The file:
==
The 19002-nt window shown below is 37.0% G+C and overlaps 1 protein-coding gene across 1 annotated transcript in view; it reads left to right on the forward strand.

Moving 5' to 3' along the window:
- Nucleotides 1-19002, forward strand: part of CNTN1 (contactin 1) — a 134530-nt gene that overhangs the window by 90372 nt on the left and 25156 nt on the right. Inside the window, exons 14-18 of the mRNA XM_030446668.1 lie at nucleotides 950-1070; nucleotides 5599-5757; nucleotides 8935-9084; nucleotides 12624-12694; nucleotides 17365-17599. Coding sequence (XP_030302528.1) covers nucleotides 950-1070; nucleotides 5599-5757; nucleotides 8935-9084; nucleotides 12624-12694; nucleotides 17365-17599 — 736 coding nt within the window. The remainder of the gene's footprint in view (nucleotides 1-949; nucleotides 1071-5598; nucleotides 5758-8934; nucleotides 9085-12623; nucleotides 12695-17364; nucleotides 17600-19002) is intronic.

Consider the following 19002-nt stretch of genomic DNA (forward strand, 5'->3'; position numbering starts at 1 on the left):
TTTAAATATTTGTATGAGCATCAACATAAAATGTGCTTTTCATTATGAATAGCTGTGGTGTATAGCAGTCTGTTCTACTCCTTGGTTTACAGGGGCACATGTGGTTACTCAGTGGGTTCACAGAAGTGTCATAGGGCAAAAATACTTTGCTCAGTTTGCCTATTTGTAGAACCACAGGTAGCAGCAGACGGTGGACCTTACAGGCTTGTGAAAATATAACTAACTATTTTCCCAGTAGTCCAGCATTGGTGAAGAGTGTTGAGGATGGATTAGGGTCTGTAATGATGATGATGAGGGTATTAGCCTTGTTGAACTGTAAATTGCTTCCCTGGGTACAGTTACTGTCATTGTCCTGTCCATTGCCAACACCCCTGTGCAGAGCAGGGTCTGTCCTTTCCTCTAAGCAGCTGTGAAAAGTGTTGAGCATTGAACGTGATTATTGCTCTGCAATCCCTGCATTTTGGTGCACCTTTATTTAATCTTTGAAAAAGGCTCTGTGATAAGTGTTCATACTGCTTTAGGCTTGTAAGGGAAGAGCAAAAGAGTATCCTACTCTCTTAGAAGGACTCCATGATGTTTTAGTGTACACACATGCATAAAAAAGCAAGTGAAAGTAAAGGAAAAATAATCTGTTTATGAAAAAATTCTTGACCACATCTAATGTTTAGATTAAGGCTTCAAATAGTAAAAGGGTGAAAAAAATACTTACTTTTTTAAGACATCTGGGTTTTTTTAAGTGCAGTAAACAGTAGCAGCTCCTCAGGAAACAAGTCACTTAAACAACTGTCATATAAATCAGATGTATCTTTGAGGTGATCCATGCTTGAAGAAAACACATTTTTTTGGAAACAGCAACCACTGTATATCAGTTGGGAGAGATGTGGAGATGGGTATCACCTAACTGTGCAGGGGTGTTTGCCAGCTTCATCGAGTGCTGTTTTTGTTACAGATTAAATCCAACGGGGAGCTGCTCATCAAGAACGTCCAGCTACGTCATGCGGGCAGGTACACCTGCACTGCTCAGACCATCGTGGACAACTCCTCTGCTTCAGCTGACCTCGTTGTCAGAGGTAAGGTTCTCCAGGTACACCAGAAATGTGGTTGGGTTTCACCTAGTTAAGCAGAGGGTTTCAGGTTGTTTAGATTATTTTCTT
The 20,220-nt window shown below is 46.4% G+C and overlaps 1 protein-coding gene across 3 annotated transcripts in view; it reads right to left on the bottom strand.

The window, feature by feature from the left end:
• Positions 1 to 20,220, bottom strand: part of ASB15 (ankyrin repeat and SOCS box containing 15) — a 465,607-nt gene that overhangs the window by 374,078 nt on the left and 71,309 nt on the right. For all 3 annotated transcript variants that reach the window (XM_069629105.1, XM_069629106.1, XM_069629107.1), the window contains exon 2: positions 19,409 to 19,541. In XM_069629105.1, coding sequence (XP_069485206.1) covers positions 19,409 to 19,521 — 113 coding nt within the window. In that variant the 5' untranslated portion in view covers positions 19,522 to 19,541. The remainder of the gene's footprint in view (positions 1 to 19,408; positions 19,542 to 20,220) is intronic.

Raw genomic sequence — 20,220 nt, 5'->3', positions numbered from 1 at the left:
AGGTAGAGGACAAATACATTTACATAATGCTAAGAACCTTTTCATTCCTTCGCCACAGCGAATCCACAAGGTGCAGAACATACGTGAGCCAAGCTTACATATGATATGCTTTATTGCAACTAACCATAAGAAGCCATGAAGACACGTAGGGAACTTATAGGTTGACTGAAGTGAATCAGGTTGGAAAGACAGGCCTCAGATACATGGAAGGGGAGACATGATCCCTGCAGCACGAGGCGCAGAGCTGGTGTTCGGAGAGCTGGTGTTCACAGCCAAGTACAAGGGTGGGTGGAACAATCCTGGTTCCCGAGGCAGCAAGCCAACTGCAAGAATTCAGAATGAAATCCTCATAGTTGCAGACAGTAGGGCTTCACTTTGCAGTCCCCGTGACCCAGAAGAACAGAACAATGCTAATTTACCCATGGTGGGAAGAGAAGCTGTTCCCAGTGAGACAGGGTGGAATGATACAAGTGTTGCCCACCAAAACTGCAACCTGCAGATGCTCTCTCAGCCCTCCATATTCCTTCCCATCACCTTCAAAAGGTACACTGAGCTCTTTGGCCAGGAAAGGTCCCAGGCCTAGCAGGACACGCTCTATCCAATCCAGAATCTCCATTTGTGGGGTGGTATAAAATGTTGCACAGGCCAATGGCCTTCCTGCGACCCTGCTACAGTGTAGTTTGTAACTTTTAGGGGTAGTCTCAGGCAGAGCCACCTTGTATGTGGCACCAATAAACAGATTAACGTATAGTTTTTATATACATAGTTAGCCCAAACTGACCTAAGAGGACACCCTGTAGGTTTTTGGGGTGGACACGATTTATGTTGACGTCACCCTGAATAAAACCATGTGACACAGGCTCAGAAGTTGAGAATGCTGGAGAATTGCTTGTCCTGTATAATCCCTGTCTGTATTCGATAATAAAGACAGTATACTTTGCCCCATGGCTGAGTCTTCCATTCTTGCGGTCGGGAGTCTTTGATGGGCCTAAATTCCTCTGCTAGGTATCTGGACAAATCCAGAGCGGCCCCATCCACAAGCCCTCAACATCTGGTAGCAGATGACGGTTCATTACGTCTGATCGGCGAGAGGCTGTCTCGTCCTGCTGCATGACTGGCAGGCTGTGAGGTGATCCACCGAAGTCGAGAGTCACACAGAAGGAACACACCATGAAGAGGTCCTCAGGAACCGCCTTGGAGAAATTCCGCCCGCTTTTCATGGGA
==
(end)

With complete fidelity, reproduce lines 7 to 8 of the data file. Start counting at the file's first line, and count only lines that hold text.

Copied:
The window, feature by feature from the left end:
• Positions 1 to 20,220, bottom strand: part of ASB15 (ankyrin repeat and SOCS box containing 15) — a 465,607-nt gene that overhangs the window by 374,078 nt on the left and 71,309 nt on the right. For all 3 annotated transcript variants that reach the window (XM_069629105.1, XM_069629106.1, XM_069629107.1), the window contains exon 2: positions 19,409 to 19,541. In XM_069629105.1, coding sequence (XP_069485206.1) covers positions 19,409 to 19,521 — 113 coding nt within the window. In that variant the 5' untranslated portion in view covers positions 19,522 to 19,541. The remainder of the gene's footprint in view (positions 1 to 19,408; positions 19,542 to 20,220) is intronic.